Iraq’s federal Ministry of Oil has reached an agreement to restart crude oil exports through the semi-autonomous Kurdistan Regional Government’s (KRG) independent pipeline to Turkey, a deal that could help end a long-standing dispute between the two governments.
The ministry, under the new leadership of Thamir Ghadban and Prime Minister Adel Abd al-Mahdi, announced the deal with the KRG on 16 November.
It covers the resumption of crude oil pipeline exports by state-owned North Oil Company (NOC) through the Kurd’s independent pipeline to the Turkish port of Ceyhan on the Mediterranean Sea for shipment.
Under the deal, the ministry’s State Oil Marketing Organisation will market around 50,000 to 100,000 barrels a day (b/d) of the crude. This comes from Bai Hassan and the Avana Dome, two reservoirs that form part of the giant Kirkuk oil field and can produce a total of about 300,000 b/d. Federal Iraqi forces re-took the fields, which had been captured by the KRG, last October.
Until now, crude from the fields was only being used to supply the 140,000 b/d Daura refinery.
The exports previously ran from September 2016 to June 2017. Earlier in November, the KRG offered to export crude oil for NOC after completing work to upgrade its independent crude oil export pipeline, installing a new pumping station and boosting the pipeline’s total capacity by 10 per cent to 1 million b/d.
“This extra capacity will accommodate future production growth from KRG-producing fields and can also be used by the federal government to export the currently stranded oil in Kirkuk and surrounding areas,” the KRG said on 4 November.
Additional oil pipelines
The KRG built its own export pipeline infrastructure in 2013, in order to be less reliant on the federal government. Its exports stand at more than 400,000 b/d, much lower than the pipeline’s capacity.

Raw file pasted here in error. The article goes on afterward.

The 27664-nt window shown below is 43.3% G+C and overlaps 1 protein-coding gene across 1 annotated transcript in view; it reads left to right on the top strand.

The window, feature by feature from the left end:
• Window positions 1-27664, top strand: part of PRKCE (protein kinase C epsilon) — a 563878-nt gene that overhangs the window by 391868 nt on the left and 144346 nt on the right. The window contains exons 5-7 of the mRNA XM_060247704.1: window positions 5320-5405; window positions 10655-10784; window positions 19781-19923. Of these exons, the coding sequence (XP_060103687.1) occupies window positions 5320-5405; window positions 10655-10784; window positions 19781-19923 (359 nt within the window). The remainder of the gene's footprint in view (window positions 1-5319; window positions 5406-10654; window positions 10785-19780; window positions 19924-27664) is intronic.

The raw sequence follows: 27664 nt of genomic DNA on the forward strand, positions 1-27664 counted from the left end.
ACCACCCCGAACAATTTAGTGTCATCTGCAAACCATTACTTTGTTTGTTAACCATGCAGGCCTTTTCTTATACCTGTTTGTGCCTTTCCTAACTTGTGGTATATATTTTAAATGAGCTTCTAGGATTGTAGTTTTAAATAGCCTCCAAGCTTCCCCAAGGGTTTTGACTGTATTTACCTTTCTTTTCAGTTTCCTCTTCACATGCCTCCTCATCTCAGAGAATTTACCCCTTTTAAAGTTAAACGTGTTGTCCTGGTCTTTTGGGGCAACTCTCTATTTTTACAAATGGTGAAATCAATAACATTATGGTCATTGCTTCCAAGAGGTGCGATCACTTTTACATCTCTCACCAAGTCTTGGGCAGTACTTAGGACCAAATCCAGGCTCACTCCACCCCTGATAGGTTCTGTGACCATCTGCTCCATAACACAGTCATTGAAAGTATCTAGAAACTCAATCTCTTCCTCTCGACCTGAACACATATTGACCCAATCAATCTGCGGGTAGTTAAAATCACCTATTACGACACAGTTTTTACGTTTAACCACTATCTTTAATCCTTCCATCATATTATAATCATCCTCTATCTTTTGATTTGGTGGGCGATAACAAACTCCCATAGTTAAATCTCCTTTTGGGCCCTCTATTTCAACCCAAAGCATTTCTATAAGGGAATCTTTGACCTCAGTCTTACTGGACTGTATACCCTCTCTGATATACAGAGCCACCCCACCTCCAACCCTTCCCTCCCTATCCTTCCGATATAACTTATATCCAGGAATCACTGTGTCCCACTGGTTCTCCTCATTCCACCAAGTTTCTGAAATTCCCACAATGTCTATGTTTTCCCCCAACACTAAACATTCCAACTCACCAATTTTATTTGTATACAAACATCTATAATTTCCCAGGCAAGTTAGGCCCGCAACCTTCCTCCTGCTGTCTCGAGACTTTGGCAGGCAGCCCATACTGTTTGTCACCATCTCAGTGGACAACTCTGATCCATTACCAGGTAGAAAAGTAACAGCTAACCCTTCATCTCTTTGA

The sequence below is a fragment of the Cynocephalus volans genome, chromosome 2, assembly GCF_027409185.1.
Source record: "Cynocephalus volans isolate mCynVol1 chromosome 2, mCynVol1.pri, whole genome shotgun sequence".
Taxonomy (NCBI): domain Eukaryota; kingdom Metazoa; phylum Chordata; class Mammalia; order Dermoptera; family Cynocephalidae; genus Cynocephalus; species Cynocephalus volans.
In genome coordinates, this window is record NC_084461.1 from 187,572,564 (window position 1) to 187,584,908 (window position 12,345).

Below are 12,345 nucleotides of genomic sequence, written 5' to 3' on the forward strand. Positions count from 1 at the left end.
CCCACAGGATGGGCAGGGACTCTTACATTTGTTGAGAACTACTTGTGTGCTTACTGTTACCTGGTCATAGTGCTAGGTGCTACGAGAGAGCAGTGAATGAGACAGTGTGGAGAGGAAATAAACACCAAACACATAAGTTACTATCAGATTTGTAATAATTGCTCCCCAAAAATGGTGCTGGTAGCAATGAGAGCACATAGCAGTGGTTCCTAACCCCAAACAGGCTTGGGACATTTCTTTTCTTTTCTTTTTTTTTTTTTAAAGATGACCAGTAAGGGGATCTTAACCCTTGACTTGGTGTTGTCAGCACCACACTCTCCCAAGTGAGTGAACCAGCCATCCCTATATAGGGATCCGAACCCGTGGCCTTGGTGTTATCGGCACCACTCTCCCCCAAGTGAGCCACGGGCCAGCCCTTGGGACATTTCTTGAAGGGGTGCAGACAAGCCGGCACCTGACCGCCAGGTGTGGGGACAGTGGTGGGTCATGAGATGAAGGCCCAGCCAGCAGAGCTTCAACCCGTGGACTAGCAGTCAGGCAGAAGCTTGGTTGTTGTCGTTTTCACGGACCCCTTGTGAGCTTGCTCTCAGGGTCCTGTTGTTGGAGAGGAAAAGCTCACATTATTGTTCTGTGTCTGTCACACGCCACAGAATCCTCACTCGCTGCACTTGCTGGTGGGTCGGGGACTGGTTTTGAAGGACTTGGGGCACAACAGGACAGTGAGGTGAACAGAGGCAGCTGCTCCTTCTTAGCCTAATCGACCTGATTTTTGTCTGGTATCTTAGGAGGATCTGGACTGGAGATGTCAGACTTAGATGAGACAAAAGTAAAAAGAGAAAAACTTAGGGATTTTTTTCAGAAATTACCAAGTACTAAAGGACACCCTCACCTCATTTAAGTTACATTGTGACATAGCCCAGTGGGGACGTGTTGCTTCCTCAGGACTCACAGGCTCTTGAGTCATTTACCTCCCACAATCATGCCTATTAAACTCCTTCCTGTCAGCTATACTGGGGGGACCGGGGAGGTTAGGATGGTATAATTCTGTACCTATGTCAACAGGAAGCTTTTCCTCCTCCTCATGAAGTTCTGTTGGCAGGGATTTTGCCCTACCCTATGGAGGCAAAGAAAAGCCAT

Iraq officially produced more than 4.46 million b/d in September, with the majority from the southern oil fields. The oil ministry’s own federal Iraq-Turkey Pipeline (ITP) is now inoperable, having been destroyed by Islamic State militants.
Late last year, the oil ministry sought interest from international engineering companies for the construction of a new, 350-kilometre, 1 million b/d crude oil pipeline, to replace the old ITP.
The project was to include two major pumping stations, with 10 storage tanks along the route and another 12-inch gas pipeline to feed the power plants associated with the pump stations. The oil ministry proposed the use of a build-own-operate-transfer (BOOT) contract model for the project. However, the scheme is yet to proceed.
Work in progress
The deal is a sign of improving relations between the KRG and the new Iraqi government, which was formed earlier this month. There are still a number of issues to resolve between the two governments, however, such as revenue and budget allocations. Baghdad has allocated 12 per cent of its $65.3bn provisional budget for 2019, down sharply from the 17 per cent the region has received in previous years.
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